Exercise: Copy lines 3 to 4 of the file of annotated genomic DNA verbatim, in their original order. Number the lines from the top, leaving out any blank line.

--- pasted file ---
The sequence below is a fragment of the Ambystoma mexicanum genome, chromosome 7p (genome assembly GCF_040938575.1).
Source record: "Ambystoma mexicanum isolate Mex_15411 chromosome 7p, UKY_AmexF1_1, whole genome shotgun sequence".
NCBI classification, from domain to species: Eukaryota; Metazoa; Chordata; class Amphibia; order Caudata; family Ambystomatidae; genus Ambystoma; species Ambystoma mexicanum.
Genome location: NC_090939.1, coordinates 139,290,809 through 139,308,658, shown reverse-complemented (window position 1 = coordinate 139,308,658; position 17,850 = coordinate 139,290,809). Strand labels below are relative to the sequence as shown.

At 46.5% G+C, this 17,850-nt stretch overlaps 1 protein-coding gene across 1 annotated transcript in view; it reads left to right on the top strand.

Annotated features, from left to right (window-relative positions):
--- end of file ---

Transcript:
NCBI classification, from domain to species: Eukaryota; Metazoa; Chordata; class Amphibia; order Caudata; family Ambystomatidae; genus Ambystoma; species Ambystoma mexicanum.
Genome location: NC_090939.1, coordinates 139,290,809 through 139,308,658, shown reverse-complemented (window position 1 = coordinate 139,308,658; position 17,850 = coordinate 139,290,809). Strand labels below are relative to the sequence as shown.